It’s always that Ogilvy guy, isn’t it?
Damn him and his insight. But the fact of the matter is – he was right.
I can’t remember in which of his books he mentions it (On Advertising or Confessions of an Advertising Man) and let’s face it, they’re both pretty similar anyway. But yes, he does mention it…
That, as a copywriter, you should use the products and services you’re writing copy for.
Ok. In his day he got to use whiskey, and Rolls Royces’, and Hathaway shirts, and holidays to far-flung places, and Dove soap.
In the modern-day, I accept that the vast majority of copywriters work in the world of information publishing, or sports betting, or finance and foreign exchange and the products and services you’re required to sell aren’t quite as fun or glamorous.
Shame. But still no reason not to heed Ogilvy’s advice. Especially when you consider that most people who write copy these days are completely missing the trick on this.
Don’t get me wrong, I’m not saying you need to invest all your money in a financial tipster, or buy every copy of the gambling guide you’ve been hired to promote, and I’m not suggesting you mortgage your house to pay for the latest super-high-priced mastermind conference that Joe Polish is probably offering as we speak.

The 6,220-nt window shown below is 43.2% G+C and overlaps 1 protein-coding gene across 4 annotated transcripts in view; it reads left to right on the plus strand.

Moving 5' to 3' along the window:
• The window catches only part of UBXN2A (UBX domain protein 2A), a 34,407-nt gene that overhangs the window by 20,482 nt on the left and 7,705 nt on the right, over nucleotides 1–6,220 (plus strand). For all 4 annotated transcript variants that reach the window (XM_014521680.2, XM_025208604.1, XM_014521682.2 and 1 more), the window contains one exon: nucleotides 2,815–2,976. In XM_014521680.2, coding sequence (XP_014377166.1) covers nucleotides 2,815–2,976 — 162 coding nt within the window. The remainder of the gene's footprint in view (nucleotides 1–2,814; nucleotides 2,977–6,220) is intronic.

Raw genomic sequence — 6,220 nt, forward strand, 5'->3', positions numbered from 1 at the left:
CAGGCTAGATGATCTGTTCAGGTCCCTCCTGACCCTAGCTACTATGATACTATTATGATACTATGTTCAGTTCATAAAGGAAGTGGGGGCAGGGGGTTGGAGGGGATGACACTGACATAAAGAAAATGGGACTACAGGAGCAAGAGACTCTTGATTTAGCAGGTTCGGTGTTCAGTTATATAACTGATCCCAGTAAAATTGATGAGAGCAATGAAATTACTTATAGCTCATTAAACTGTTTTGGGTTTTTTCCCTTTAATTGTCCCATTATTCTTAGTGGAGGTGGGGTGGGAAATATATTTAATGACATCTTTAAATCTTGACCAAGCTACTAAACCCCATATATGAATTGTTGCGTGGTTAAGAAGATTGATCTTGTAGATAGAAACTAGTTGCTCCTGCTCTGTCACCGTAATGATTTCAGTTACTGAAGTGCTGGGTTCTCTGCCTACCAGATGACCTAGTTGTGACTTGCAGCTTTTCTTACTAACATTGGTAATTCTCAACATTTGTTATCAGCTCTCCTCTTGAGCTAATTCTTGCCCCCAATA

But do dip your toes in. Seriously. Before you even write a word of copy, force yourself to go through the exact same process a potential recipient of your eventual promotion will go through.
Assume you’ve just read your pack and been sold on the idea. You give your money over (or organise a freebie with your employer) and follow all the post-sale steps. See what happens, see where you hit upon any problems.
Don’t think like a copywriter at this point. Think like a customer – right now, that’s what you are.
Now it might be that you run into something which doesn’t add up. If this is the case, confront your client to see if it can be resolved. If it is, then happy days – you’ve improved the product or service you’re about to write a promotion for and your job will be a lot easier.
If they can’t resolve the problem and it’s a fundamental one, then you really need to question whether you should even be writing a promotion for the product or service. You’ll only end up having to lie or leave your copy weak, therefore sacrificing any future work with different clients.
But if the product is good, if you try it out and you don’t hit any problems – if, in fact, you discover it’s a quality product or service… well, you’re set to write your sales promotion.
The great news is, because you’ve tried and used the product yourself, you’ll have a much deeper understanding of it and this will come across in your promotion.
You might not even realise you’re doing it, but you’ll find your promises sound stronger, your pictures come across clearer, your proof feels more personal and your push so much more genuine.
It’ll work, believe me.
And if you won’t take my word for it – well, take Ogilvy’s!
You know it,